Q & A with Ángel

Q & A with Ángel

By Ángel Marín Díaz

Deborah from Tulsa, Oklahoma

Hi Ángel. I understand the medical directives here in Mexico are very simple and are only one form with nothing written personally by the individual. Is this true?

AMD

Hello, Deborah. This can be the case, depending on whether you allow it to be, as well as depending on the experience of the person who prepares your medical directive, called a voluntad anticipada in Mexico. A medical directive is a legislated document here in Guanajuato and as such must be written under specific legal guidelines, and there exists a specific protocol for the document to be legal. 

When a medical directive is created properly, it will cover a wide spectrum of medical topics, including, but not limited to, types of acceptable treatment, medications, declination of certain treatments, the use of feeding machines, ventilators, intubation, or the use of a variety of artificial life support systems.

The advance medical directive can and should be a well-drafted, extensive document that specifically spells out the individual’s treatment preferences, specifies who will oversee these directions for treatment (medical advocate), and names your personal physician to oversee treatment protocols.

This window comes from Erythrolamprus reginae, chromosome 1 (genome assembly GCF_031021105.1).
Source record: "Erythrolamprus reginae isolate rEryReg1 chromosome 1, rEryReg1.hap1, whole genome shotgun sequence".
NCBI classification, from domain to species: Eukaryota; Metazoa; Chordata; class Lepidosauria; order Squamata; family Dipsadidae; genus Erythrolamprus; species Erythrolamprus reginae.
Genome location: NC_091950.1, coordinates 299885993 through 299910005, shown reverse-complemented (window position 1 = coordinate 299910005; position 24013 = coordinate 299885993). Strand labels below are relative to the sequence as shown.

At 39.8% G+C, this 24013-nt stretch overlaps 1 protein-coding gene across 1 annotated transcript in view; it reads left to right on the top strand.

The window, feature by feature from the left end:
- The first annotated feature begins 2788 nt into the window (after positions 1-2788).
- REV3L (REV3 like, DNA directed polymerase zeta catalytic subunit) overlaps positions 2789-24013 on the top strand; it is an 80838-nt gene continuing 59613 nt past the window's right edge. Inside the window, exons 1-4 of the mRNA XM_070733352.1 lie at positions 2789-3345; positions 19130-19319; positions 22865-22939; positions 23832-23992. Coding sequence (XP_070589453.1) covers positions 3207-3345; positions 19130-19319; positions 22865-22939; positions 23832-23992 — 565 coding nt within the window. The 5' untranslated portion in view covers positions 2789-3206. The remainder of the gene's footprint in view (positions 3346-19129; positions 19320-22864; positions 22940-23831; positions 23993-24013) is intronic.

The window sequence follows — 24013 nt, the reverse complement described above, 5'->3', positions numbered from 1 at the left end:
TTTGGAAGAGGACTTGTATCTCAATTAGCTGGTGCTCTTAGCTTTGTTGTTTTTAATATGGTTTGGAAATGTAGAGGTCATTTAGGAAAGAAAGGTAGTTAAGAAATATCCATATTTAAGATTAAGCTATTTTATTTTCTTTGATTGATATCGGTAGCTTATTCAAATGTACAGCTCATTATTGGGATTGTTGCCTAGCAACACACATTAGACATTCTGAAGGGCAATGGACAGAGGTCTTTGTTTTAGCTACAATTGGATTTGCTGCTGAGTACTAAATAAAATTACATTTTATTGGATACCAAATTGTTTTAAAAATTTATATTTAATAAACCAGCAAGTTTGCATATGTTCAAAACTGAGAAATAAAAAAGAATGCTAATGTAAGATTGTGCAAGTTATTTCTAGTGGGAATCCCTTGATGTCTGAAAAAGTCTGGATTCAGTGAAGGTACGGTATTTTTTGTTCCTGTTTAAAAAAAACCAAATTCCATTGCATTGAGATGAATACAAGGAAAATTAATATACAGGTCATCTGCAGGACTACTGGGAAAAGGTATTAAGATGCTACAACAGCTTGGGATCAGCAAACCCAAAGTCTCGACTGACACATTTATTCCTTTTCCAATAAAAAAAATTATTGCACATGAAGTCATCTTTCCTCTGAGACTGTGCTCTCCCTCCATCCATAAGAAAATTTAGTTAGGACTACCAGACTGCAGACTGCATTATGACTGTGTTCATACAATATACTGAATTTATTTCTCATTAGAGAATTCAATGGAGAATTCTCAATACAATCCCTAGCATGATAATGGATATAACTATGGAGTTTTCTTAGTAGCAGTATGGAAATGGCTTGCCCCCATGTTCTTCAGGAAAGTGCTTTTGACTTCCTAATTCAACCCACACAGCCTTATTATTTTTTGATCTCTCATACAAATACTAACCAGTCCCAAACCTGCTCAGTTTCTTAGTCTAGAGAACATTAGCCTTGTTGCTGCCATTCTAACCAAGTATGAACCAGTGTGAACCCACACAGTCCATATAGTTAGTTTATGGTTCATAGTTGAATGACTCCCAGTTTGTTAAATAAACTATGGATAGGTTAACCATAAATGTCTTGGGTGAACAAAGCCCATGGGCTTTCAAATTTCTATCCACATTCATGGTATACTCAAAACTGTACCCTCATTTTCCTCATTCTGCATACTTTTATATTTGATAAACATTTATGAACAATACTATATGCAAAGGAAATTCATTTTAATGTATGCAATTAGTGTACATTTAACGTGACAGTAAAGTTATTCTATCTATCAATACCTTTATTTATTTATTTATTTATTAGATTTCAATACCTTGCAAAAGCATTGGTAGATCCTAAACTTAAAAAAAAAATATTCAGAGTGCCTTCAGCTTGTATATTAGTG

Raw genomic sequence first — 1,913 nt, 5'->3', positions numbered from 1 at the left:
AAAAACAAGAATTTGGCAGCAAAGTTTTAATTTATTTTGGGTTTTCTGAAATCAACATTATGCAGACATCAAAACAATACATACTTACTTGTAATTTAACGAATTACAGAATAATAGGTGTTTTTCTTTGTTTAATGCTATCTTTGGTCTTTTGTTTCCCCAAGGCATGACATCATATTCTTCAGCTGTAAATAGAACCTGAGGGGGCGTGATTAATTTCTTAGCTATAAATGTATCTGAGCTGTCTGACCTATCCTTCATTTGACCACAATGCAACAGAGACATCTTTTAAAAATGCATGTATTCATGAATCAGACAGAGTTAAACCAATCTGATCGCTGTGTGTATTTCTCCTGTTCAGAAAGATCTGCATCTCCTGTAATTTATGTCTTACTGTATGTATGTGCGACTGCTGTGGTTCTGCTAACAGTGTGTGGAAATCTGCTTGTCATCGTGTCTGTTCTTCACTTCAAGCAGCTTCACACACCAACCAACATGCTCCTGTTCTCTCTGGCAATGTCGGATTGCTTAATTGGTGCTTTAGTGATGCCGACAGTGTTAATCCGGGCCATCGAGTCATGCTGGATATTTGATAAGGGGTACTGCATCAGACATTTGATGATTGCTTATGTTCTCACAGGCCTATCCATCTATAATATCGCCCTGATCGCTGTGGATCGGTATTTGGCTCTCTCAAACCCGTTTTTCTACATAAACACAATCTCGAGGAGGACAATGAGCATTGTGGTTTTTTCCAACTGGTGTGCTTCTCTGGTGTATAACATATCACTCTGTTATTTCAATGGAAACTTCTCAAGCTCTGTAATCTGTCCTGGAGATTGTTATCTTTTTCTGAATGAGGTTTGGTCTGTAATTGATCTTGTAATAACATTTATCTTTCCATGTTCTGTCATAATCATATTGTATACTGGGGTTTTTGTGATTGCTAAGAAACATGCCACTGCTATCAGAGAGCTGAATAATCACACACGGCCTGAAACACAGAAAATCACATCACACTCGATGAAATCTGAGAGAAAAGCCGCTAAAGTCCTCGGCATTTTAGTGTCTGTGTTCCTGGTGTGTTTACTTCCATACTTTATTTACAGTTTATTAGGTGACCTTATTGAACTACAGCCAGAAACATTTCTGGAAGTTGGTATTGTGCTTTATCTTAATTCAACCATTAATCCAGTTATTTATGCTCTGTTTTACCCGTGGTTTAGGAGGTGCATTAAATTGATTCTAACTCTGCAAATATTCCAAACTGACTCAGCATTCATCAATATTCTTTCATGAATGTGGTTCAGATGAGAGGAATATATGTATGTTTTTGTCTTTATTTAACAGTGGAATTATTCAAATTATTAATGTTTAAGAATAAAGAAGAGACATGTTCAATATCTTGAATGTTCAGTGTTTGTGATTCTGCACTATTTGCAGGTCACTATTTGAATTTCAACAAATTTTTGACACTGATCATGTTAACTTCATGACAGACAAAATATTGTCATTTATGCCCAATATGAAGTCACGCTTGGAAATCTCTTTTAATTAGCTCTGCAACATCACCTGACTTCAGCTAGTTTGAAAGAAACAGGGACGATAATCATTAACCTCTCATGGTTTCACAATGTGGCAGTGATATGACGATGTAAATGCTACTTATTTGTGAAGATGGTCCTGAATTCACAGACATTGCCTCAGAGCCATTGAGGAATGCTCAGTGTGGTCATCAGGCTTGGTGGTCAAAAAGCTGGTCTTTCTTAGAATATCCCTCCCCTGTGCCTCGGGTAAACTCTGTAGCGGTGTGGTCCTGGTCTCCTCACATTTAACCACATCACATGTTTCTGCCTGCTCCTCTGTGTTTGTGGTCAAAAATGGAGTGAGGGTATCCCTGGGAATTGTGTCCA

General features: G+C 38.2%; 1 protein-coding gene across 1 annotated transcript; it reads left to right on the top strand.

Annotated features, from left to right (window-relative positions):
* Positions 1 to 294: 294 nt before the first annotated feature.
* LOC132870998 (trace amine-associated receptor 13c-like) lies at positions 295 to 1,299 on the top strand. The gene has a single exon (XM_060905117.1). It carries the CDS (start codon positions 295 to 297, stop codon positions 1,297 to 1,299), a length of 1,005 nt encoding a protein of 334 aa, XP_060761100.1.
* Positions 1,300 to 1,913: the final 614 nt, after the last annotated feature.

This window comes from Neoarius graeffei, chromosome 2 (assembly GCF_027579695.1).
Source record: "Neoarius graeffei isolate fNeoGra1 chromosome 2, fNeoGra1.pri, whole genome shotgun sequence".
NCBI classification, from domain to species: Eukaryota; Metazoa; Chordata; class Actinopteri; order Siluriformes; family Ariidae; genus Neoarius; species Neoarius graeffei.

When interviewing attorneys or notarios, make sure they have experience in estate and medical planning, that you can understand them, and that the process is explained. Also, always make sure that your documents are notarized on federal folios, including the appropriate federal holograms, and that the directives are registered at the municipal, state, and federal levels to ensure that your paperwork becomes included in the National Database in case of catastrophe while in another area of Mexico.

Ricardo from Boulder, Colorado

I own a home here in San Miguel de Allende, and I have my wife listed as the beneficiary to the house within the body of the deed. That’s enough, right? I don’t need a Mexican will, do I?

AMD

Hi, Ricardo. I want to be very specific here and say you do need a will in Mexico if you own Mexican property. In a perfect world, the direction given in the deed to leave your home to your wife would be sufficient. However, were you both to pass in an accident, the home would be given to the state of Guanajuato due to the lack of a will. In recent years, we have seen more initiative for the government to seek ownership of properties in this area, especially those of high value. If there is no direct map—like a will—of what is to be done with your real property, there exists at least the risk that your real property could be absorbed by the Mexican government and given to the University of Guanajuato.

Thank you all for your questions this week. For more specific information on wills, advance directives, estate planning, durable or other types of powers of attorney, asset protection, as well as all notarial services, please contact the author:

Ángel Marín Díaz at info@inmtec.net, 415 121 9005.

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